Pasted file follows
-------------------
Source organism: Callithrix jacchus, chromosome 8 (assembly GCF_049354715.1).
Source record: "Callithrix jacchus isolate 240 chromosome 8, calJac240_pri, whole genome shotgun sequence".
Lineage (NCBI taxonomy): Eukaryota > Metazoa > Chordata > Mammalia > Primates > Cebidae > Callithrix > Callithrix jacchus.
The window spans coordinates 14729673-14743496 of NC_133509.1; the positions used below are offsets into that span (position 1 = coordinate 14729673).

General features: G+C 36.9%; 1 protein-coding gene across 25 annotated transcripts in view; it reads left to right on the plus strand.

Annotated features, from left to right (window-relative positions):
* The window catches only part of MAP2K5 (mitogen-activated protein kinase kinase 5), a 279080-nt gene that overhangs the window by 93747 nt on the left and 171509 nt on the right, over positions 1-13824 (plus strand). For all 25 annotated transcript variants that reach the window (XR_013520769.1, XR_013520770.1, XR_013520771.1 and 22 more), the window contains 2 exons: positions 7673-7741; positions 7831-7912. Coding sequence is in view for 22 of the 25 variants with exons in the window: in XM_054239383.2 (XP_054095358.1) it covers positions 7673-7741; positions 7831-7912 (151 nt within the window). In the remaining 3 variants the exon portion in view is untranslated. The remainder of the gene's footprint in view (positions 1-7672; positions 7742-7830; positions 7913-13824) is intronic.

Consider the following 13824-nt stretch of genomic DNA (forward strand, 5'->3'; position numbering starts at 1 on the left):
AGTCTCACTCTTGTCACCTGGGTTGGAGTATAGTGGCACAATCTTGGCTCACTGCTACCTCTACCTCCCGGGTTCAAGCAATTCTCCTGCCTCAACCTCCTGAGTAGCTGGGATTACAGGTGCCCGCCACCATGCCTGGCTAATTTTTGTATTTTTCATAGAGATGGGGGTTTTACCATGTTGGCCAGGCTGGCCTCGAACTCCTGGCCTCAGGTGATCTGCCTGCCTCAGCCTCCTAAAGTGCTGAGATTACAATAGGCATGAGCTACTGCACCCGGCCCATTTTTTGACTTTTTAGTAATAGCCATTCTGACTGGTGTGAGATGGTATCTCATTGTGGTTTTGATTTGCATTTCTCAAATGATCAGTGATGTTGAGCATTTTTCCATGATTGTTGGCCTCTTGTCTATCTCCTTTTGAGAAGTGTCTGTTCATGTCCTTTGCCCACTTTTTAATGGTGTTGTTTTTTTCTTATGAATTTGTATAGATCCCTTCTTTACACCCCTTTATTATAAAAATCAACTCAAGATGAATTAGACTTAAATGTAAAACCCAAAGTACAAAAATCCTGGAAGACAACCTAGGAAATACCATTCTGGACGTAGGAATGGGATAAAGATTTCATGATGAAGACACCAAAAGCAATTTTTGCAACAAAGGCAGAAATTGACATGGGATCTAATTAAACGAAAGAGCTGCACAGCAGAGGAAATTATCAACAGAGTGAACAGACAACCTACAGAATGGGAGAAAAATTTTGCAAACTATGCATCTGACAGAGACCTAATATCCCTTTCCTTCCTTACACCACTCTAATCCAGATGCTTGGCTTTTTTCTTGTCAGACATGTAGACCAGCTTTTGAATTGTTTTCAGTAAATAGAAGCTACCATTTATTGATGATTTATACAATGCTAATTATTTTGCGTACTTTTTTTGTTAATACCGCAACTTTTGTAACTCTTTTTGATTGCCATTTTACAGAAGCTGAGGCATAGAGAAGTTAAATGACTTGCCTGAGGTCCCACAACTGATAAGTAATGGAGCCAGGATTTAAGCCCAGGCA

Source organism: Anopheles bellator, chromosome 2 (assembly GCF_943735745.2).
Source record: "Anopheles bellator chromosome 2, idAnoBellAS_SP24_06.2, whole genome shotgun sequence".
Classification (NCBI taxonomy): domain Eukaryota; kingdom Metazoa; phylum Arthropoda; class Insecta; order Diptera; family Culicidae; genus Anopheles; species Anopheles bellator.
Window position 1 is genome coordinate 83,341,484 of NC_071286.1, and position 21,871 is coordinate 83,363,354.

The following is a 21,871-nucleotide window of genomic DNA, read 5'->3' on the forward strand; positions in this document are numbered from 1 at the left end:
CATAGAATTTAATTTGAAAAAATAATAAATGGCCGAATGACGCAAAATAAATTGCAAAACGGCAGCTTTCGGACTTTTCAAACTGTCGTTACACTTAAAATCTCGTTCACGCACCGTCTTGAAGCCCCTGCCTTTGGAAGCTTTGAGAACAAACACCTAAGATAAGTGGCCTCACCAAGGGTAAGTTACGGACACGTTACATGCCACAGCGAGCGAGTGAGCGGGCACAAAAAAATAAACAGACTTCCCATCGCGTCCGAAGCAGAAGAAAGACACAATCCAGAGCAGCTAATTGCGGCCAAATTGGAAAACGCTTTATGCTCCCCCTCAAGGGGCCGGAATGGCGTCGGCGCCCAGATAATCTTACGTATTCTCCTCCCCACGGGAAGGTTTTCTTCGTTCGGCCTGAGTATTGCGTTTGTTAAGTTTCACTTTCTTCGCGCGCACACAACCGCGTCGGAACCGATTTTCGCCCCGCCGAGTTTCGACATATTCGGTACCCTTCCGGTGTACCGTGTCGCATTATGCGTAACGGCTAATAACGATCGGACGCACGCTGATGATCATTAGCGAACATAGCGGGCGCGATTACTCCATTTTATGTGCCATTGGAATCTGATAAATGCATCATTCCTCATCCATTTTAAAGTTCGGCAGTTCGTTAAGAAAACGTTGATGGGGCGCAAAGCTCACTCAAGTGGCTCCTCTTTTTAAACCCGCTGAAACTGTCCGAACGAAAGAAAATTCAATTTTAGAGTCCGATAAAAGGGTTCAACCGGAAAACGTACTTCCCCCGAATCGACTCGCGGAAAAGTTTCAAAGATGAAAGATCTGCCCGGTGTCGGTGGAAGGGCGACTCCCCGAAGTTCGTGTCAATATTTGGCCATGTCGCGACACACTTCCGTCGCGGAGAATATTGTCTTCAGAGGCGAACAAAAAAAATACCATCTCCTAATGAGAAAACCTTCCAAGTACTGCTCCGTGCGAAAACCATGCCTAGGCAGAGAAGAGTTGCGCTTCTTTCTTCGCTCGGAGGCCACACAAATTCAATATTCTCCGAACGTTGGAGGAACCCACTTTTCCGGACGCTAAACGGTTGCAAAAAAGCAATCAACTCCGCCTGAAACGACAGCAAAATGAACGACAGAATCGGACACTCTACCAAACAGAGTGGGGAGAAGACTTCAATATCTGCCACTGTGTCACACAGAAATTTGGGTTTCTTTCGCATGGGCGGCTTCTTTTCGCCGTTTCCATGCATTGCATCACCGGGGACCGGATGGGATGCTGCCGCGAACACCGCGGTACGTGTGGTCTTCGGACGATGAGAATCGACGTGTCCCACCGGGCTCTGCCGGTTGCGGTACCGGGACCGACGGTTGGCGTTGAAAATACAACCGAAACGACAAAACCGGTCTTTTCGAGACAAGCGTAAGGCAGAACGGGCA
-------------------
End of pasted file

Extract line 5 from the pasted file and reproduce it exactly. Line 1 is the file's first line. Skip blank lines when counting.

General features: G+C 36.9%; 1 protein-coding gene across 25 annotated transcripts in view; it reads left to right on the plus strand.